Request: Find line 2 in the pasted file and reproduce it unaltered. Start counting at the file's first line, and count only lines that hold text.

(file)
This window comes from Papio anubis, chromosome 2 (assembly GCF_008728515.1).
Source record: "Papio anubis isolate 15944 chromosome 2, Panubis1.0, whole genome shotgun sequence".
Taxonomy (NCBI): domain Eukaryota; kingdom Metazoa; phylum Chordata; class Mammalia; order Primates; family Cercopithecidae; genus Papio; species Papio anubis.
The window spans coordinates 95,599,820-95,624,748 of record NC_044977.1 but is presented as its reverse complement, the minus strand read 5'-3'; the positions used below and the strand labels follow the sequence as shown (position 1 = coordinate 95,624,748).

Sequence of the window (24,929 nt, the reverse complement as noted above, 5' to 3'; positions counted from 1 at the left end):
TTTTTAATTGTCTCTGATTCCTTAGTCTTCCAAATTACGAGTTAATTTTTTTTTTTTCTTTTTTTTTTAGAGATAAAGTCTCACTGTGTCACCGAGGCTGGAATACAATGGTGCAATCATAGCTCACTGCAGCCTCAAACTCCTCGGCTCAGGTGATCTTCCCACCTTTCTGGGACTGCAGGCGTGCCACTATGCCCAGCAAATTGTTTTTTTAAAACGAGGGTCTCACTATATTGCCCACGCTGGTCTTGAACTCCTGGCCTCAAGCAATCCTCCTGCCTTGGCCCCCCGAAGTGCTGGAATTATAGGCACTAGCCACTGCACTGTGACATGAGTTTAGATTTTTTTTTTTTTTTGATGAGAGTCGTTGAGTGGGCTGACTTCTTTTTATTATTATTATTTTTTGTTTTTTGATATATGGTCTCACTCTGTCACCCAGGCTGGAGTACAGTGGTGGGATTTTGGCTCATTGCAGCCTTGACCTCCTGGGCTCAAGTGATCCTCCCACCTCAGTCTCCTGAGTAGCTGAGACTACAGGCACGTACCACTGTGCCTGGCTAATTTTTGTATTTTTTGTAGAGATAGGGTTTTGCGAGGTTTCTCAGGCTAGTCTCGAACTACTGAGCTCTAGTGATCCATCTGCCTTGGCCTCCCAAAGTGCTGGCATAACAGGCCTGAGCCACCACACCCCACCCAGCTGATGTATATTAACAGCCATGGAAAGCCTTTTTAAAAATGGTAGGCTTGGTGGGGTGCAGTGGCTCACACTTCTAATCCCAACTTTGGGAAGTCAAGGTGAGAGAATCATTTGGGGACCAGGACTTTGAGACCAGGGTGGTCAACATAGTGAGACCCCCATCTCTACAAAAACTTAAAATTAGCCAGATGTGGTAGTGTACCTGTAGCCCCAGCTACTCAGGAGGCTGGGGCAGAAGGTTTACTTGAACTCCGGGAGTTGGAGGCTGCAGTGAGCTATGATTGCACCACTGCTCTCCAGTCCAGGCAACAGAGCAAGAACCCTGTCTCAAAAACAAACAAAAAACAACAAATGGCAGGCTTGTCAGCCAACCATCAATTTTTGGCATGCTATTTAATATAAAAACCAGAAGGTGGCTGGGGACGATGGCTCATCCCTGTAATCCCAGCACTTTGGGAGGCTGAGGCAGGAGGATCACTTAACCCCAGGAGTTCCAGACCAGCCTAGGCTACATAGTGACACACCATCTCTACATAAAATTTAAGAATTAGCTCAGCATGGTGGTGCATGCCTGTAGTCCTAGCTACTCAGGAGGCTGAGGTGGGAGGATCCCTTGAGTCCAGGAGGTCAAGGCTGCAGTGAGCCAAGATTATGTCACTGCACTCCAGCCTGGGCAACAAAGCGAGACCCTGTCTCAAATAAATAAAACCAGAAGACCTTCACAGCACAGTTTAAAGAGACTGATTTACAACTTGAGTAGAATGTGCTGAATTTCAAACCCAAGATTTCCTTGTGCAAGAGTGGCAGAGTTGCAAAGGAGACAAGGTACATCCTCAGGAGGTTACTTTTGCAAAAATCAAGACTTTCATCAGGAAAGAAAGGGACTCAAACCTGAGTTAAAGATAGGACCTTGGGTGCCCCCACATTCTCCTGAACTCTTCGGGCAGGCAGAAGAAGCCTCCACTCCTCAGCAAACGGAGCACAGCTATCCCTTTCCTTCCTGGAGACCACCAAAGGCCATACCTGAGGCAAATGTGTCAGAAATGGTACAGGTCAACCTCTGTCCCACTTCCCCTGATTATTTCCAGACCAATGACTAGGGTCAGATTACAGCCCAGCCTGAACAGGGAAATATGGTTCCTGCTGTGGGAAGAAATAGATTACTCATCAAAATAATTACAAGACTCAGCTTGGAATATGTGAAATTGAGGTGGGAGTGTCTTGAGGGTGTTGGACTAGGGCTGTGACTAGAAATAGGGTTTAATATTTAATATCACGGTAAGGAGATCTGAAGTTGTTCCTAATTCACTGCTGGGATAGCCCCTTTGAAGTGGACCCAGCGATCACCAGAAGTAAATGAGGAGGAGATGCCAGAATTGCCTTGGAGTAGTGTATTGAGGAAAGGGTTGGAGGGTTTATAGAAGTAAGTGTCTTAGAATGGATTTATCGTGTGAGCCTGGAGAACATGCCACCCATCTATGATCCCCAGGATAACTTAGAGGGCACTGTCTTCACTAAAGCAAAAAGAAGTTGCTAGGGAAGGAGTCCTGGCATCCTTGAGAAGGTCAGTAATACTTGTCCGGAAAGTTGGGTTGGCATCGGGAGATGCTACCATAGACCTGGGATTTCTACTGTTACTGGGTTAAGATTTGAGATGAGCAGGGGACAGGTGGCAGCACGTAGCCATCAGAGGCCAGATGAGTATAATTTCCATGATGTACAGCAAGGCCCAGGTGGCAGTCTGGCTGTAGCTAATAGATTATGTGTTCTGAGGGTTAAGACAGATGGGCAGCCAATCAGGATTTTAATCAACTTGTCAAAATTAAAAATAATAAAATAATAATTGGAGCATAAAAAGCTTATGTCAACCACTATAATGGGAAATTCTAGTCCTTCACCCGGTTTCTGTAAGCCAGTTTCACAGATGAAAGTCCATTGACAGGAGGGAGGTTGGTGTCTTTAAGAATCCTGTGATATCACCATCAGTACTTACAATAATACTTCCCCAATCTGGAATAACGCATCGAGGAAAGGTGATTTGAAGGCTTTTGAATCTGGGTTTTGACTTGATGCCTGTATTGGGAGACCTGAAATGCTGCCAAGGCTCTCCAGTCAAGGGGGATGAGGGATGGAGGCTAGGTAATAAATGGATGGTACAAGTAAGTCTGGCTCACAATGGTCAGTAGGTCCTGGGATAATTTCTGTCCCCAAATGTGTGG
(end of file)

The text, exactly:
Source record: "Papio anubis isolate 15944 chromosome 2, Panubis1.0, whole genome shotgun sequence".